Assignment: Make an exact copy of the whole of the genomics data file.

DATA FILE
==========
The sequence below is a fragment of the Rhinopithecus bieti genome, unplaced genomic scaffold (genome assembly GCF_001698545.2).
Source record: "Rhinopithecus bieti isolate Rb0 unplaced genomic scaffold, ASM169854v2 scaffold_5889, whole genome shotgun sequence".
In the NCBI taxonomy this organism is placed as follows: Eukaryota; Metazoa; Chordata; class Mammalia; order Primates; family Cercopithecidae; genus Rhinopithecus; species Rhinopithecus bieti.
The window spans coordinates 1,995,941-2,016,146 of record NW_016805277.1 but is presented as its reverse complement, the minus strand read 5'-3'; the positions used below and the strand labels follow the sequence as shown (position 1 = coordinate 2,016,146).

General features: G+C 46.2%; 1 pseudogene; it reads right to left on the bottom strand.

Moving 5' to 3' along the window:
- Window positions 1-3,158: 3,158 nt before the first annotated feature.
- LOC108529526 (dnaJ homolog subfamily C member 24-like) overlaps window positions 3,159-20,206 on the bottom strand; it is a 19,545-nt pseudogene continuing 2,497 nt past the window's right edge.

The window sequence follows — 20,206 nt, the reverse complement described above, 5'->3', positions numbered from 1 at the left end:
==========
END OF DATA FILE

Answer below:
The sequence below is a fragment of the Rhinopithecus bieti genome, unplaced genomic scaffold (genome assembly GCF_001698545.2).
Source record: "Rhinopithecus bieti isolate Rb0 unplaced genomic scaffold, ASM169854v2 scaffold_5889, whole genome shotgun sequence".
In the NCBI taxonomy this organism is placed as follows: Eukaryota; Metazoa; Chordata; class Mammalia; order Primates; family Cercopithecidae; genus Rhinopithecus; species Rhinopithecus bieti.
The window spans coordinates 1,995,941-2,016,146 of record NW_016805277.1 but is presented as its reverse complement, the minus strand read 5'-3'; the positions used below and the strand labels follow the sequence as shown (position 1 = coordinate 2,016,146).

General features: G+C 46.2%; 1 pseudogene; it reads right to left on the bottom strand.

Moving 5' to 3' along the window:
- Window positions 1-3,158: 3,158 nt before the first annotated feature.
- LOC108529526 (dnaJ homolog subfamily C member 24-like) overlaps window positions 3,159-20,206 on the bottom strand; it is a 19,545-nt pseudogene continuing 2,497 nt past the window's right edge.

The window sequence follows — 20,206 nt, the reverse complement described above, 5'->3', positions numbered from 1 at the left end: